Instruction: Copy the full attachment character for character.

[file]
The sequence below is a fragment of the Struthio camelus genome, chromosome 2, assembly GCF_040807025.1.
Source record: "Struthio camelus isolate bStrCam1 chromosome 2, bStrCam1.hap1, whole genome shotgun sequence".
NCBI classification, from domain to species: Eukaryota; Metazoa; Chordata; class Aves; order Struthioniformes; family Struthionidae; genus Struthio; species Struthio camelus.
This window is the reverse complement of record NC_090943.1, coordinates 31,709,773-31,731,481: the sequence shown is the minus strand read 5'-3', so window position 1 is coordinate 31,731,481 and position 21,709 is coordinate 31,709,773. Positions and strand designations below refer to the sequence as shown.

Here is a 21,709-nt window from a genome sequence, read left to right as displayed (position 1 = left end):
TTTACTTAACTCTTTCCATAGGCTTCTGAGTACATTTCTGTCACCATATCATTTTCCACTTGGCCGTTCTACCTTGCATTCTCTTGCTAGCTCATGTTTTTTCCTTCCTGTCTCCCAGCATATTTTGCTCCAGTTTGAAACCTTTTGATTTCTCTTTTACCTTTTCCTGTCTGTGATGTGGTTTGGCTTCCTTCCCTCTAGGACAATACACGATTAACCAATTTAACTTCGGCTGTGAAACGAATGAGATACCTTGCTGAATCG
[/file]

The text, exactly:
The sequence below is a fragment of the Struthio camelus genome, chromosome 2, assembly GCF_040807025.1.
Source record: "Struthio camelus isolate bStrCam1 chromosome 2, bStrCam1.hap1, whole genome shotgun sequence".
NCBI classification, from domain to species: Eukaryota; Metazoa; Chordata; class Aves; order Struthioniformes; family Struthionidae; genus Struthio; species Struthio camelus.
This window is the reverse complement of record NC_090943.1, coordinates 31,709,773-31,731,481: the sequence shown is the minus strand read 5'-3', so window position 1 is coordinate 31,731,481 and position 21,709 is coordinate 31,709,773. Positions and strand designations below refer to the sequence as shown.

Here is a 21,709-nt window from a genome sequence, read left to right as displayed (position 1 = left end):
TTTACTTAACTCTTTCCATAGGCTTCTGAGTACATTTCTGTCACCATATCATTTTCCACTTGGCCGTTCTACCTTGCATTCTCTTGCTAGCTCATGTTTTTTCCTTCCTGTCTCCCAGCATATTTTGCTCCAGTTTGAAACCTTTTGATTTCTCTTTTACCTTTTCCTGTCTGTGATGTGGTTTGGCTTCCTTCCCTCTAGGACAATACACGATTAACCAATTTAACTTCGGCTGTGAAACGAATGAGATACCTTGCTGAATCG